US efforts to create economic opportunities in the Central American countries of El Salvador, Guatemala, and Honduras (known as the Northern Triangle) are gaining momentum, with the total sum of investments committed by American companies reaching US$4.2 billion.
The White House has yet to make the names of these new companies public. The previous pledge included Microsoft, Google, Visa and GAP.
The US warned Northern Triangle governments against a questionable business climate, urging them to curb corruption and uphold labor rights to maintain investors’ interest.
“[The Central America Forward framework] incorporates a focus on good governance and labor rights into this public-private partnership, key priorities under the Strategy that are also essential in ensuring the success of our private sector partners,” the White House stated in a press release.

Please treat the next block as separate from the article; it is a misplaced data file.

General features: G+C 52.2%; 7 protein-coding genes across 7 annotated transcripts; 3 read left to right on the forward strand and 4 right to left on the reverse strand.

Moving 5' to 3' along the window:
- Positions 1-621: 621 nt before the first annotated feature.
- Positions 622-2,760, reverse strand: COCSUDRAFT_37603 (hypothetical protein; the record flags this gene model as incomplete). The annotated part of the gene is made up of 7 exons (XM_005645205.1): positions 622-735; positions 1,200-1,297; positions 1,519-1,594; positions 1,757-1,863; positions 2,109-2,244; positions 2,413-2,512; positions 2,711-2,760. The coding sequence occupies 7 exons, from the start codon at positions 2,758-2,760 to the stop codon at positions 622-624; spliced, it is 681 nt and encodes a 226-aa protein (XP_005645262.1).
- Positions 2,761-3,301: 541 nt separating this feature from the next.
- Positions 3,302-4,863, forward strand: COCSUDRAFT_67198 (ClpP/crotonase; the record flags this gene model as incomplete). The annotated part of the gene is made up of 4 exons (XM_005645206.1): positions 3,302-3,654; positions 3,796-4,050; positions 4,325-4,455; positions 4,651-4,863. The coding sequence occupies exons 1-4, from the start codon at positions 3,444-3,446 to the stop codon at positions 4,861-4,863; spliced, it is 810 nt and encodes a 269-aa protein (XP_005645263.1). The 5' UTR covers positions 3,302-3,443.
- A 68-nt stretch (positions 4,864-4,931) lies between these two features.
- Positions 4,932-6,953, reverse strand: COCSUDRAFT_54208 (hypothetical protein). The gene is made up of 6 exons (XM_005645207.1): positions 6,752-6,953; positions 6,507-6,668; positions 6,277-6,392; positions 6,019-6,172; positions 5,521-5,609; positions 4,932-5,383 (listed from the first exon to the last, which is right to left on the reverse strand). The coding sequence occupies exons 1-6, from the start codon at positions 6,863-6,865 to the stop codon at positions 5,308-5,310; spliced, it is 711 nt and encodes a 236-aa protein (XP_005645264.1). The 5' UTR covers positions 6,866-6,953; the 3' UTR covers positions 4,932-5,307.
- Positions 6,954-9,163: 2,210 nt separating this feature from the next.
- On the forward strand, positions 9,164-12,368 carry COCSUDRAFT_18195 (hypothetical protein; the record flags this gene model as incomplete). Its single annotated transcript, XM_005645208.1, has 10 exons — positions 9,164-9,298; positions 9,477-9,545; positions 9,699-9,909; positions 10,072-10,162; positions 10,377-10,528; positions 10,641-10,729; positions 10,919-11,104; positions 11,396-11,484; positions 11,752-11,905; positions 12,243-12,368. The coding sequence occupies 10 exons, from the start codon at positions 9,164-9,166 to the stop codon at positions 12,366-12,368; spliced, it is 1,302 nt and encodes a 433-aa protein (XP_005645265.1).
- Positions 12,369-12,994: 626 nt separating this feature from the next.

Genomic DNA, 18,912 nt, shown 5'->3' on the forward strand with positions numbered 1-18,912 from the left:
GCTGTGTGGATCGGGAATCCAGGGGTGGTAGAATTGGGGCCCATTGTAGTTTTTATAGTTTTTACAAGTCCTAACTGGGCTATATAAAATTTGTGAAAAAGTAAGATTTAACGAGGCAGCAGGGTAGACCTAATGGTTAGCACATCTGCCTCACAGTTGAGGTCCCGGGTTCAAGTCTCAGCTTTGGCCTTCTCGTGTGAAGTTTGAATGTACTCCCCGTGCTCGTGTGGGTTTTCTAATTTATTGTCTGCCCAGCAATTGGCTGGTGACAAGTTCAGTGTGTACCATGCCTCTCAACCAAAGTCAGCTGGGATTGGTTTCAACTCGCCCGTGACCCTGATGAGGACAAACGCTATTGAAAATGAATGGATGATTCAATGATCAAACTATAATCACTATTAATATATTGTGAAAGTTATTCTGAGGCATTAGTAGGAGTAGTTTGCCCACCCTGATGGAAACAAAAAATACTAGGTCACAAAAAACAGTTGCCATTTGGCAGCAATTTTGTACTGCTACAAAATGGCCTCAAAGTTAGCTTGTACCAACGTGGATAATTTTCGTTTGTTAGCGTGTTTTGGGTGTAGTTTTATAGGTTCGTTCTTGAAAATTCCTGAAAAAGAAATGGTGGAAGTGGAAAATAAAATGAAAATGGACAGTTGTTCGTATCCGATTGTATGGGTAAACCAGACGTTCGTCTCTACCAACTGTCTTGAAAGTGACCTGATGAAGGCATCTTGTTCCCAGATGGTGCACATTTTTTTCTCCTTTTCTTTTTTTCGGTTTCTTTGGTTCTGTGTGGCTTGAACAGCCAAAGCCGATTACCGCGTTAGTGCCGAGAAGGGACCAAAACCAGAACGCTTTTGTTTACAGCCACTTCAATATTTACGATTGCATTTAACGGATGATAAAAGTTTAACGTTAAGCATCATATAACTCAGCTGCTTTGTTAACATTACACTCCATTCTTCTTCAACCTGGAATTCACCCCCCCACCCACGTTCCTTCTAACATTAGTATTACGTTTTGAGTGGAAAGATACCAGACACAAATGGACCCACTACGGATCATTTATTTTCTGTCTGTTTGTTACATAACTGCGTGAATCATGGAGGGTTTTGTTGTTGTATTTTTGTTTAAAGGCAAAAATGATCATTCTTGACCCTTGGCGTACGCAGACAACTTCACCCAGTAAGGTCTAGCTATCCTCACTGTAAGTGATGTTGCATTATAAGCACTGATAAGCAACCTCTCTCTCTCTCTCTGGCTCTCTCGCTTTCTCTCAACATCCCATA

Illegal immigration from Central American countries has long been a burden on US authorities, necessitating millions of dollars in government spending on border security and asylum centers.
More than two million people are estimated to have fled the Northern Triangle nations since 2014, with gang violence and poverty being the major factors behind the exodus.
Hondurans account for the largest share of migrants intercepted by US border authorities, closely followed by Guatemalans and Salvadorans.
The Biden administration believes that better economic opportunities will ultimately reduce gang violence, persuading young locals to turn away from a life of crime and pursue education and well-paying professional jobs.
The Biden administration agreed to form a team of mentors to train young people in the skills demanded by the private sector and offer salaries to those willing to carry out community services.